Startup charges $5 to save you 5 minutes.
Too lazy to get your own gas and want to save time during a hectic day? Well, a new app has you covered. Filld just secured $3.25 million in seed funding to disrupt the industry.
The company, led by co-founders Scott Hempy and Christopher Aubuchon, currently services people in Silicon Valley with plans to expand to the greater Bay Area in the coming months, according to Aubuchon in an interview with Fortune.
The app works similarly to Uber: You request gas for your vehicle by placing a pin at your location. Next, a Filld truck comes to the location and fills the tank.
Filld’s pricing is pretty simple. It takes an average of gas stations in the area and tacks on a $5 service fee.
The budding company began serving customers at the end of April and has a fleet of two trucks. Aubuchon explained that while the regulation to sell gas legally can be a minefield, Filld has federal approval as well as California state approval to do business.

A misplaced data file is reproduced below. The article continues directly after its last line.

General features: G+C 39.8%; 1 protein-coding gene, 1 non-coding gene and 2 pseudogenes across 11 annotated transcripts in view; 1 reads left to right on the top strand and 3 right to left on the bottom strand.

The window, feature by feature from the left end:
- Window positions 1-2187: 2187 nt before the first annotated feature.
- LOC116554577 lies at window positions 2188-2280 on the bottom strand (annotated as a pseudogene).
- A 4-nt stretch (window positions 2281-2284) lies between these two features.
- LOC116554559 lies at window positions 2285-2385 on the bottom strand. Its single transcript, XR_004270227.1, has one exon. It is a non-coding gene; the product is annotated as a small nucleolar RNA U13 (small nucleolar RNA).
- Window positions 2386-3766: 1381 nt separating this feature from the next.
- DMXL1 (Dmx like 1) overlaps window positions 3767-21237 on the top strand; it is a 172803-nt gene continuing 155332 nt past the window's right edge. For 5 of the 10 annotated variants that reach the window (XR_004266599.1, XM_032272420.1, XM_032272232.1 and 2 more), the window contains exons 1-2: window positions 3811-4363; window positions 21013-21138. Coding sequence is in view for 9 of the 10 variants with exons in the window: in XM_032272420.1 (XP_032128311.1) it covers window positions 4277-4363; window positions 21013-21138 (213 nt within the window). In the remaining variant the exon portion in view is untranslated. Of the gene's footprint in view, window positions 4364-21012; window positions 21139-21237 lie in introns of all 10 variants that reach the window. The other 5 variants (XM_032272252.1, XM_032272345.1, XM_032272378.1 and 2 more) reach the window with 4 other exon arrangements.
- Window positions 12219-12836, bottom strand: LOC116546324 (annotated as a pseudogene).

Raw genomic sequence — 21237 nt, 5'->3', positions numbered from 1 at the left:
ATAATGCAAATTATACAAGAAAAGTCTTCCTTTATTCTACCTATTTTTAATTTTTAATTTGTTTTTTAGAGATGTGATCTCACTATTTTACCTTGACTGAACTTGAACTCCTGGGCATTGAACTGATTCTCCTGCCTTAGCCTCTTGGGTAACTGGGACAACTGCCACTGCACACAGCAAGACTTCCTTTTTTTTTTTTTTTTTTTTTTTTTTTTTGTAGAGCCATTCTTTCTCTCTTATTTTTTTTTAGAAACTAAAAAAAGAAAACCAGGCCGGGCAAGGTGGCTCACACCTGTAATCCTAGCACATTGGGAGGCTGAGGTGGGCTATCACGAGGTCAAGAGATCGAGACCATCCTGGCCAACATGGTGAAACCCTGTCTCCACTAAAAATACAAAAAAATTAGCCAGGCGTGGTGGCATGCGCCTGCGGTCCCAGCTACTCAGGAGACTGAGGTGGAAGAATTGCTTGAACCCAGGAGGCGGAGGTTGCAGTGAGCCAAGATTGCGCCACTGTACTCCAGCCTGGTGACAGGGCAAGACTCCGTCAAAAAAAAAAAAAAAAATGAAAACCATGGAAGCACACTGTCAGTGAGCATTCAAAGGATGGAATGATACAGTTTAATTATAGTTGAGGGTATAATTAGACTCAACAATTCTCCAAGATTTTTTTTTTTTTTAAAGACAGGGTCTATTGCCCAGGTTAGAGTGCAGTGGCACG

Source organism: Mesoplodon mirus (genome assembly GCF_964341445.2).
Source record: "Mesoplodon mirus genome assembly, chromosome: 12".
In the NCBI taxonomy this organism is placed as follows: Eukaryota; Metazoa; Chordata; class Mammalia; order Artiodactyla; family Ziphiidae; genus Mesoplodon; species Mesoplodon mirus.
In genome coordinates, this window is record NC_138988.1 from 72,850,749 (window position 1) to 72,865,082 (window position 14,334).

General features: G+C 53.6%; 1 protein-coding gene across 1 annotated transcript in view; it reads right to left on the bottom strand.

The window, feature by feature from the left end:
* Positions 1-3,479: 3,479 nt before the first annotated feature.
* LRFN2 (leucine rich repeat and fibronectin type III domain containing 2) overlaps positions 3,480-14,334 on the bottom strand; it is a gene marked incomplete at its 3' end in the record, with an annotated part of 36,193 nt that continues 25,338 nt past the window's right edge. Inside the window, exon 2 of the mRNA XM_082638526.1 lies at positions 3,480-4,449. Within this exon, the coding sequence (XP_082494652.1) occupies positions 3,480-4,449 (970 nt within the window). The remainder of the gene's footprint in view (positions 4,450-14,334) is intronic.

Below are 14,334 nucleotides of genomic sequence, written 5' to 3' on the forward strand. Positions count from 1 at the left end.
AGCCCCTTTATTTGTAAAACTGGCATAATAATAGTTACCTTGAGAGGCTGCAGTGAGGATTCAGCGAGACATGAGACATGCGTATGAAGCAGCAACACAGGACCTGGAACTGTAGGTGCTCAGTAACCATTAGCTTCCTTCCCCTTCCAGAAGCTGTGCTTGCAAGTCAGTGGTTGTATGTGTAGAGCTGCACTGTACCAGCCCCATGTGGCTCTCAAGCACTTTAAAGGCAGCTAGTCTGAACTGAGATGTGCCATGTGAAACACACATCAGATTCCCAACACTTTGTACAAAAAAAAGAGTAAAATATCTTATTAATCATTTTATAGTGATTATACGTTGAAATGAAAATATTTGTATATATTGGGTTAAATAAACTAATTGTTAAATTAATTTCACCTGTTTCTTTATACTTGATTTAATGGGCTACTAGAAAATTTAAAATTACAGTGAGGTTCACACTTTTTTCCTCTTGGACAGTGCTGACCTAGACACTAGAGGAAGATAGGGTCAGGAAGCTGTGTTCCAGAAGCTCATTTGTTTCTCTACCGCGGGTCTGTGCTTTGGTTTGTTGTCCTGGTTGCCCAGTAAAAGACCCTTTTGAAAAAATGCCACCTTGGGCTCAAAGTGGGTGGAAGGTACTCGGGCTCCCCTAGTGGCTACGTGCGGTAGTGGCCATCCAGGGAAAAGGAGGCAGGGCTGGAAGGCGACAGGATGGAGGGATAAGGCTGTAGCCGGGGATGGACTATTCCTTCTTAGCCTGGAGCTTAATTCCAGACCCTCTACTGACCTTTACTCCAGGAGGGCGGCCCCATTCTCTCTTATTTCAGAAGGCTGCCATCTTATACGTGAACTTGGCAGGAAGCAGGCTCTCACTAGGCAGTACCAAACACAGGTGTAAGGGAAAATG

“We look at this like Amazon versus the bookstore,” Aubuchon said, explaining how the business model takes away the need for real estate costs and is “much less expensive” to run.
The goal with the recently acquired funds is to “hire and support the business,” he added. Filld wants to improve efficiency in the area before expanding elsewhere in California.
“We want this to be everyone’s service; it’s not just for the rich,” said Aubuchon. “This is for anyone who wants to take advantage of their time and get time with their family back.” He explained that cars deemed family vehicles, such as Priuses, are the top customers for the app. Customers also say they’d rather use the app than touch dirty gas station nozzles (they’re apparently hotbeds for disease). Another top reason? Professionals don’t want to take the time out of their hectic days to stop for gas.
Aubuchon noted that the company is getting close to having pumped six figures worth of gallons of gas since April.
But there’s competition, according to Business Insider:
The app comes at a time of cheap gas thanks to the low cost for a barrel of oil. Here’s where that money has been going to in the U.S. economy, according to Fortune.